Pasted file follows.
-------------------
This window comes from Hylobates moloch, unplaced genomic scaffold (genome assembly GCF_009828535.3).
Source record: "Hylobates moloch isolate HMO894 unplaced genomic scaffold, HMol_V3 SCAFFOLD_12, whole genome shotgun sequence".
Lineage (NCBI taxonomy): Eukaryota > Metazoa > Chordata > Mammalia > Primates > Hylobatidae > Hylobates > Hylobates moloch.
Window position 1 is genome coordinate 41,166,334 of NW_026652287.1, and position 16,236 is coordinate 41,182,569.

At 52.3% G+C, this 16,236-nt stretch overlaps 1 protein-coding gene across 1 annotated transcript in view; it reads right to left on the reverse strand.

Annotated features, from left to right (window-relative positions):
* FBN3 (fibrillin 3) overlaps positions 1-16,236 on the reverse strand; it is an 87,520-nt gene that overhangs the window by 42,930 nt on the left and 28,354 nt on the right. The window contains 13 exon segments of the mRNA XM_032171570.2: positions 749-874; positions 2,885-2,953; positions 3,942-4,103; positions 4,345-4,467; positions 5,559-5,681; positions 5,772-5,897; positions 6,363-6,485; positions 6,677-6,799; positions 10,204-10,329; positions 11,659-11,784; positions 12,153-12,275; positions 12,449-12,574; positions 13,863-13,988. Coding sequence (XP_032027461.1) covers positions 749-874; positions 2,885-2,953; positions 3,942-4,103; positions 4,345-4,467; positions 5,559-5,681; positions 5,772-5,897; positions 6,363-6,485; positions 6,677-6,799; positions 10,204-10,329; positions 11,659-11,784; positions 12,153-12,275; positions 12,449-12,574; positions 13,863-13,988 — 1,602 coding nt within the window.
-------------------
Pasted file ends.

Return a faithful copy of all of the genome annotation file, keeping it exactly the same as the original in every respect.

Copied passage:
This window comes from Hylobates moloch, unplaced genomic scaffold (genome assembly GCF_009828535.3).
Source record: "Hylobates moloch isolate HMO894 unplaced genomic scaffold, HMol_V3 SCAFFOLD_12, whole genome shotgun sequence".
Lineage (NCBI taxonomy): Eukaryota > Metazoa > Chordata > Mammalia > Primates > Hylobatidae > Hylobates > Hylobates moloch.
Window position 1 is genome coordinate 41,166,334 of NW_026652287.1, and position 16,236 is coordinate 41,182,569.

At 52.3% G+C, this 16,236-nt stretch overlaps 1 protein-coding gene across 1 annotated transcript in view; it reads right to left on the reverse strand.

Annotated features, from left to right (window-relative positions):
* FBN3 (fibrillin 3) overlaps positions 1-16,236 on the reverse strand; it is an 87,520-nt gene that overhangs the window by 42,930 nt on the left and 28,354 nt on the right. The window contains 13 exon segments of the mRNA XM_032171570.2: positions 749-874; positions 2,885-2,953; positions 3,942-4,103; positions 4,345-4,467; positions 5,559-5,681; positions 5,772-5,897; positions 6,363-6,485; positions 6,677-6,799; positions 10,204-10,329; positions 11,659-11,784; positions 12,153-12,275; positions 12,449-12,574; positions 13,863-13,988. Coding sequence (XP_032027461.1) covers positions 749-874; positions 2,885-2,953; positions 3,942-4,103; positions 4,345-4,467; positions 5,559-5,681; positions 5,772-5,897; positions 6,363-6,485; positions 6,677-6,799; positions 10,204-10,329; positions 11,659-11,784; positions 12,153-12,275; positions 12,449-12,574; positions 13,863-13,988 — 1,602 coding nt within the window.